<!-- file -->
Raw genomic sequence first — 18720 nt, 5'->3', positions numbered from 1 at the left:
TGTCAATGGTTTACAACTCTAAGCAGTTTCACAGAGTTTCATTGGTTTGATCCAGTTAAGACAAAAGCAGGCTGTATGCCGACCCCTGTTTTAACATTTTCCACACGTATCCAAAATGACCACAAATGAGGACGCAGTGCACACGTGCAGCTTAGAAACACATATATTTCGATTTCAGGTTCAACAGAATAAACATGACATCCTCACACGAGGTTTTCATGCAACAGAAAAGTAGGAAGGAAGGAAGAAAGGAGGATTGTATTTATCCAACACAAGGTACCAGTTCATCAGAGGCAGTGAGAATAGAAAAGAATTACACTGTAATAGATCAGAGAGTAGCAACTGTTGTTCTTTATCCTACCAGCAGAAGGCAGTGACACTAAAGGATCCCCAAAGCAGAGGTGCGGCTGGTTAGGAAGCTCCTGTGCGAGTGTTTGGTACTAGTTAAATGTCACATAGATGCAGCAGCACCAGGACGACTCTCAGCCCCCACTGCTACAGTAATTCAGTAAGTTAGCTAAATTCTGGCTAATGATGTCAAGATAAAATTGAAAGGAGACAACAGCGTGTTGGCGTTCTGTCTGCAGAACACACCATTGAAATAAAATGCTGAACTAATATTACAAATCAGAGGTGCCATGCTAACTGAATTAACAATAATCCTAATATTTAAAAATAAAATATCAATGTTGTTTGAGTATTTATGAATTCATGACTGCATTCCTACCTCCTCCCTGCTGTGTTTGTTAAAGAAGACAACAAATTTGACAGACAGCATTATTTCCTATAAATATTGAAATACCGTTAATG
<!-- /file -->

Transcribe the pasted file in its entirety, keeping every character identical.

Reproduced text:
Raw genomic sequence first — 18720 nt, 5'->3', positions numbered from 1 at the left:
TGTCAATGGTTTACAACTCTAAGCAGTTTCACAGAGTTTCATTGGTTTGATCCAGTTAAGACAAAAGCAGGCTGTATGCCGACCCCTGTTTTAACATTTTCCACACGTATCCAAAATGACCACAAATGAGGACGCAGTGCACACGTGCAGCTTAGAAACACATATATTTCGATTTCAGGTTCAACAGAATAAACATGACATCCTCACACGAGGTTTTCATGCAACAGAAAAGTAGGAAGGAAGGAAGAAAGGAGGATTGTATTTATCCAACACAAGGTACCAGTTCATCAGAGGCAGTGAGAATAGAAAAGAATTACACTGTAATAGATCAGAGAGTAGCAACTGTTGTTCTTTATCCTACCAGCAGAAGGCAGTGACACTAAAGGATCCCCAAAGCAGAGGTGCGGCTGGTTAGGAAGCTCCTGTGCGAGTGTTTGGTACTAGTTAAATGTCACATAGATGCAGCAGCACCAGGACGACTCTCAGCCCCCACTGCTACAGTAATTCAGTAAGTTAGCTAAATTCTGGCTAATGATGTCAAGATAAAATTGAAAGGAGACAACAGCGTGTTGGCGTTCTGTCTGCAGAACACACCATTGAAATAAAATGCTGAACTAATATTACAAATCAGAGGTGCCATGCTAACTGAATTAACAATAATCCTAATATTTAAAAATAAAATATCAATGTTGTTTGAGTATTTATGAATTCATGACTGCATTCCTACCTCCTCCCTGCTGTGTTTGTTAAAGAAGACAACAAATTTGACAGACAGCATTATTTCCTATAAATATTGAAATACCGTTAATG